CLARK AIR BASE, Philippines — Philippine and U.S. pararescue teams conducted collapsed building training here, April 17, during Exercise Balikatan 2012.
Teams with the Philippine Air Force’s 505th Rescue Squadron and U.S. Air Force’s 31st Rescue Squadron exchanged tips and viewpoints on how to successfully perform rescues and apply medical procedures during the training.
Pararescue jumpers practiced making harnesses out of rope, safely hoisted each other up, and dragged each other around the room and out of the building using the hasty stretchers they created.
“The Philippine Air Force knows a lot about typhoons and things we haven’t had to deal with,” said U.S. Air Force Capt. Brent K. McCall, a combat rescue officer with the 31st Rescue Squadron. “Giving us information from the experience they have will greatly benefit us if we ever have to rescue somebody in that environment.”
Both units also discussed tactics including ways to evaluate the situation, identifying a collapsed structure, creating passageways and proper building marking procedures to minimize their exposure to dangers.
“Although we have our own skills and training, the U.S. parajumpers help further our capabilities,” said Philippine Air Force 2nd Lt. Rey D. Aguirre Jr., a pararescue officer with the 505th. “We will first teach this training to the rest of our personnel then share the knowledge with other Philippine Air Force units.”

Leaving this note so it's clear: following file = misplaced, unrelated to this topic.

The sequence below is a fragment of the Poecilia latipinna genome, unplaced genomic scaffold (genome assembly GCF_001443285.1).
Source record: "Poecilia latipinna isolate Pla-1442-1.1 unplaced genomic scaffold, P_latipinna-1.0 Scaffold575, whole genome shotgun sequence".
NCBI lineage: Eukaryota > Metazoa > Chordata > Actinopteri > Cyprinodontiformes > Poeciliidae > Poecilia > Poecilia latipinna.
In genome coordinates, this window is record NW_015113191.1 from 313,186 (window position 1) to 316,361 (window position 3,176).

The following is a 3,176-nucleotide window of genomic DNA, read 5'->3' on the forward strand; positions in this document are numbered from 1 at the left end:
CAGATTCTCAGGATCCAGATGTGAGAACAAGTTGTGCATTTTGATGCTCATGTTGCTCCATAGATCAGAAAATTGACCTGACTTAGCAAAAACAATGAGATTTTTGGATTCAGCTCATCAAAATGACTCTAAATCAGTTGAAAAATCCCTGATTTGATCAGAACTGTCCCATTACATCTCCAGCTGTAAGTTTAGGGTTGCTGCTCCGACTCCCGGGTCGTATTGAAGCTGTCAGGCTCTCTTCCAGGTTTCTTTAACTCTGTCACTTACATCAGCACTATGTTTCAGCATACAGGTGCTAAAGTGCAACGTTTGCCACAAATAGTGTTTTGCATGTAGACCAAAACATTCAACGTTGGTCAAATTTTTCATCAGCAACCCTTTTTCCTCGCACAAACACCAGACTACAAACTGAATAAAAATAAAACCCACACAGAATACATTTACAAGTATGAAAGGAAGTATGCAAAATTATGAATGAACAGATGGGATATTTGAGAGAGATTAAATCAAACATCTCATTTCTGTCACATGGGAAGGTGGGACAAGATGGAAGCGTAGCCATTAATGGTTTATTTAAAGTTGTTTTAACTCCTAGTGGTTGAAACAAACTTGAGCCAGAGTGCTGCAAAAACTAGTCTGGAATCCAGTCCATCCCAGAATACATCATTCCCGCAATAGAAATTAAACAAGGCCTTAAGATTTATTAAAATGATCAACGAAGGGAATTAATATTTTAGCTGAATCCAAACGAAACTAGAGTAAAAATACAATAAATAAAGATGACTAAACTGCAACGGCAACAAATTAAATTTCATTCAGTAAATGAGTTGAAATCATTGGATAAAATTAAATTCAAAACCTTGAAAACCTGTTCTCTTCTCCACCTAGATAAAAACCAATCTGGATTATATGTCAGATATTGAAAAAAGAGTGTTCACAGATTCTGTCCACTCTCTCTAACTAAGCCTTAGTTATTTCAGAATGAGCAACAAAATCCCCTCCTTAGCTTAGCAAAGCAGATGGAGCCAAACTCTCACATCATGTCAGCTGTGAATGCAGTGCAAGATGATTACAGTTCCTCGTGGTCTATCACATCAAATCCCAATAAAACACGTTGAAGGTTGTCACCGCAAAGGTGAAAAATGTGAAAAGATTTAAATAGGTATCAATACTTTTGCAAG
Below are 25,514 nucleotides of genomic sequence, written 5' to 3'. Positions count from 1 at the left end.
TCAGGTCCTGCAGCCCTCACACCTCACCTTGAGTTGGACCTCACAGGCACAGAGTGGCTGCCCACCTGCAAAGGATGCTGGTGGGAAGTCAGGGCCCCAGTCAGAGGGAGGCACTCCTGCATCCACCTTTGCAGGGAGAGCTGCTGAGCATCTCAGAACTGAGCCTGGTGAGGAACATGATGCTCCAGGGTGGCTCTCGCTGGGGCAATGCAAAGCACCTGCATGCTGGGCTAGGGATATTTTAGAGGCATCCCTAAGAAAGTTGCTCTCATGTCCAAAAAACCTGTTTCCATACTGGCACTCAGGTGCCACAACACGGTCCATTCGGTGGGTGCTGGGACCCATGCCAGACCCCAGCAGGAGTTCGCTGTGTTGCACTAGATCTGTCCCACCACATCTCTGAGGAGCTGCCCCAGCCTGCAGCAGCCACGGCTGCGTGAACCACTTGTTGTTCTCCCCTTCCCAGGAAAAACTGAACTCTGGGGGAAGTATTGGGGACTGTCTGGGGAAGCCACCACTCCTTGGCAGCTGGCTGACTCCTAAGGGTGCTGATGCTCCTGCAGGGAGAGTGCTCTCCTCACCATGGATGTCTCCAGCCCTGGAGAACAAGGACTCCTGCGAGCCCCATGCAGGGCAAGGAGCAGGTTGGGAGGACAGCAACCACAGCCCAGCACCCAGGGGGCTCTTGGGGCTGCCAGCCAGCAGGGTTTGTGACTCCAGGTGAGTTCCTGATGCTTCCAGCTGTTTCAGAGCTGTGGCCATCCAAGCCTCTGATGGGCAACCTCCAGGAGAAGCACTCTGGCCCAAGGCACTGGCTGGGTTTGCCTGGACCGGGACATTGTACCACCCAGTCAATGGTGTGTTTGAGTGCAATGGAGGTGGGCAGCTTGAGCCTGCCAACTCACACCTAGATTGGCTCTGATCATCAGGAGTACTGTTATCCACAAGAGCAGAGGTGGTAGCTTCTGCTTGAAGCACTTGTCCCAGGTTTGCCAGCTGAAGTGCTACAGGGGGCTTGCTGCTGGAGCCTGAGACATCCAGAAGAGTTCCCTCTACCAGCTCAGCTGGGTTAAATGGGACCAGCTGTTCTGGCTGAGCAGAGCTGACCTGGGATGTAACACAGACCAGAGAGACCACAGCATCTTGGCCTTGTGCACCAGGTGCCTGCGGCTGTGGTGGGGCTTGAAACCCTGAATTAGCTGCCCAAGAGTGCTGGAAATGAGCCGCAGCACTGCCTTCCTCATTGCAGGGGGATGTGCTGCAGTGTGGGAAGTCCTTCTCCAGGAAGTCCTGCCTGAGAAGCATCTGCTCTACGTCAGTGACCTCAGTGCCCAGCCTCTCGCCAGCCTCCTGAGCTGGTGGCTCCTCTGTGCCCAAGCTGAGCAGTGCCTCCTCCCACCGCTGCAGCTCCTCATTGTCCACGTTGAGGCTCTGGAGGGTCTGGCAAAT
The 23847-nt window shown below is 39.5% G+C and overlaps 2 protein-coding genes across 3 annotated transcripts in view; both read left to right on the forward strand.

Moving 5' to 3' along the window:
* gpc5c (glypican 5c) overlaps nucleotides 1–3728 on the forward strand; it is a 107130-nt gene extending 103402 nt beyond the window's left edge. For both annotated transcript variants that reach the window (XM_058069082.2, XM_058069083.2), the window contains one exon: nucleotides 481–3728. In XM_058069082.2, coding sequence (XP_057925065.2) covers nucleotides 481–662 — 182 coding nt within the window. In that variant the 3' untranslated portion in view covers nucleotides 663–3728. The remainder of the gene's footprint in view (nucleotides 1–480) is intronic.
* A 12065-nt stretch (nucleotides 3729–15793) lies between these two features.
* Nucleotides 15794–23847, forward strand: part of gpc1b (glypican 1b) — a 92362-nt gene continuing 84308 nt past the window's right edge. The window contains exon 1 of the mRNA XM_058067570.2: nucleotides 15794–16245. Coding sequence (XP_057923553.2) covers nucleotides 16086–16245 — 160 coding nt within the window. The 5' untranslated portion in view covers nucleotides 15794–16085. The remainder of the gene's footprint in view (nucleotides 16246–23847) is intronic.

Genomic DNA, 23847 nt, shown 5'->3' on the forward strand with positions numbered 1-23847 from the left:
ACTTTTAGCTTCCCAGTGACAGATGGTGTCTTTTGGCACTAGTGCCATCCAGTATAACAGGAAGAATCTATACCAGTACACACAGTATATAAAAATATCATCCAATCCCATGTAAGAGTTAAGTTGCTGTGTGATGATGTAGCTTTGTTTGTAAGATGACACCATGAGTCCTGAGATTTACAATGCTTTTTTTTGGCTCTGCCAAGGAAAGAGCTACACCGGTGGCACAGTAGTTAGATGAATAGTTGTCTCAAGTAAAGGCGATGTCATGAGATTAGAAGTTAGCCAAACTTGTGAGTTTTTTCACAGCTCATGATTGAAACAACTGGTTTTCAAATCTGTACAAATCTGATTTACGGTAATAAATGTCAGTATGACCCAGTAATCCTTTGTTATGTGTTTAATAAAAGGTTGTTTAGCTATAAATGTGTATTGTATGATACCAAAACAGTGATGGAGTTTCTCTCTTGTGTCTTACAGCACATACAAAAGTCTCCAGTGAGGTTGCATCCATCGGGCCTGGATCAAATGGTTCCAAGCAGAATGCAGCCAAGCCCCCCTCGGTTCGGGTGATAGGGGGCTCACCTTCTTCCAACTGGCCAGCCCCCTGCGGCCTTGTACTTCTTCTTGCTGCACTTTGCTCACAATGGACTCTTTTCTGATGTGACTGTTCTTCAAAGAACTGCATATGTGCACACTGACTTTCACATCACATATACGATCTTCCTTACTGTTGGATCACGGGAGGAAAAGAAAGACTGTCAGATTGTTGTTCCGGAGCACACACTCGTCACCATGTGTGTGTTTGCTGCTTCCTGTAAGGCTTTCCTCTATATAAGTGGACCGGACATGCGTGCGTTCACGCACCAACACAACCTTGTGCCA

Pararescue jumpers also practiced lifting and moving heavy objects during a rescue using only wood and metal poles they found outside the classroom.
When Balikatan 2012 is over and the two units return to daily life, knowledge learned from both sides will be retaught to the rest of their personnel. This training improves both forces ability to respond quickly and work together in the event of natural disasters and other crises that could affect public health and safety.
“This training has improved my knowledge of paramedic skills and what we do on a regular basis,” said Philippine Air Force Staff Sgt. Darius T. Valdez, the noncommissioned officer in charge of the 505th. “What I know now, I can later explain and teach to other pararescue jumpers we have.”
The two units have a lot more training and tactics to discuss during the rest of Balikatan, according to McCall. “I’m grateful we get to work with the Philippine Air Force and learn the knowledge they know.”
Aguirre also plans on acquiring more knowledge from his U.S. counterparts.
“The training is not yet finished, so there are a lot of things that the Philippines and U.S. have to learn,” said Aguirre. “We will continue to train, to not only improve ourselves, but share our knowledge with the U.S.”
Balikatan, is a Filipino word which means “shoulder-to-shoulder,” and is the spirit of the Philippines and U.S. militaries’ longstanding relationship deeply rooted in cooperation.